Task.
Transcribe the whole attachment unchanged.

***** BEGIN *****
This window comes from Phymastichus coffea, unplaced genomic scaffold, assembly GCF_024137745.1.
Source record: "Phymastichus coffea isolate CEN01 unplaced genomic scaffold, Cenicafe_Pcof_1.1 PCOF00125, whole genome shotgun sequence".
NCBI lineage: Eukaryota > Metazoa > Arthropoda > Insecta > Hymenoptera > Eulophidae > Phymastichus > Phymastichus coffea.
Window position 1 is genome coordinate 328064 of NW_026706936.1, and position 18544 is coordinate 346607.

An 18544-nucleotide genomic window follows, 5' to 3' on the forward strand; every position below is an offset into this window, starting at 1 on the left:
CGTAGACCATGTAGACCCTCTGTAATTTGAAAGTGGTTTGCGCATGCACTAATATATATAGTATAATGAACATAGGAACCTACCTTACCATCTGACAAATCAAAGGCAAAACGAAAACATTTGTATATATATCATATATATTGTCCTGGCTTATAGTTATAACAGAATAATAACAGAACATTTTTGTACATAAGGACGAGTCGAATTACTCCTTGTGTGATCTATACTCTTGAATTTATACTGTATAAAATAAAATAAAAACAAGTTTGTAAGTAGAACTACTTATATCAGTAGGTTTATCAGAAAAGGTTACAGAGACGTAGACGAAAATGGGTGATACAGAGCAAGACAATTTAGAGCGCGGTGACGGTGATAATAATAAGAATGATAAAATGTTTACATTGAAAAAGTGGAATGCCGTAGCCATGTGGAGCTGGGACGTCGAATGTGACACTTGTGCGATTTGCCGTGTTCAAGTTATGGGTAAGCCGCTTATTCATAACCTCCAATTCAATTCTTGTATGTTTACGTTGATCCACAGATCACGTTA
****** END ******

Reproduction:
This window comes from Phymastichus coffea, unplaced genomic scaffold, assembly GCF_024137745.1.
Source record: "Phymastichus coffea isolate CEN01 unplaced genomic scaffold, Cenicafe_Pcof_1.1 PCOF00125, whole genome shotgun sequence".
NCBI lineage: Eukaryota > Metazoa > Arthropoda > Insecta > Hymenoptera > Eulophidae > Phymastichus > Phymastichus coffea.
Window position 1 is genome coordinate 328064 of NW_026706936.1, and position 18544 is coordinate 346607.

An 18544-nucleotide genomic window follows, 5' to 3' on the forward strand; every position below is an offset into this window, starting at 1 on the left:
CGTAGACCATGTAGACCCTCTGTAATTTGAAAGTGGTTTGCGCATGCACTAATATATATAGTATAATGAACATAGGAACCTACCTTACCATCTGACAAATCAAAGGCAAAACGAAAACATTTGTATATATATCATATATATTGTCCTGGCTTATAGTTATAACAGAATAATAACAGAACATTTTTGTACATAAGGACGAGTCGAATTACTCCTTGTGTGATCTATACTCTTGAATTTATACTGTATAAAATAAAATAAAAACAAGTTTGTAAGTAGAACTACTTATATCAGTAGGTTTATCAGAAAAGGTTACAGAGACGTAGACGAAAATGGGTGATACAGAGCAAGACAATTTAGAGCGCGGTGACGGTGATAATAATAAGAATGATAAAATGTTTACATTGAAAAAGTGGAATGCCGTAGCCATGTGGAGCTGGGACGTCGAATGTGACACTTGTGCGATTTGCCGTGTTCAAGTTATGGGTAAGCCGCTTATTCATAACCTCCAATTCAATTCTTGTATGTTTACGTTGATCCACAGATCACGTTA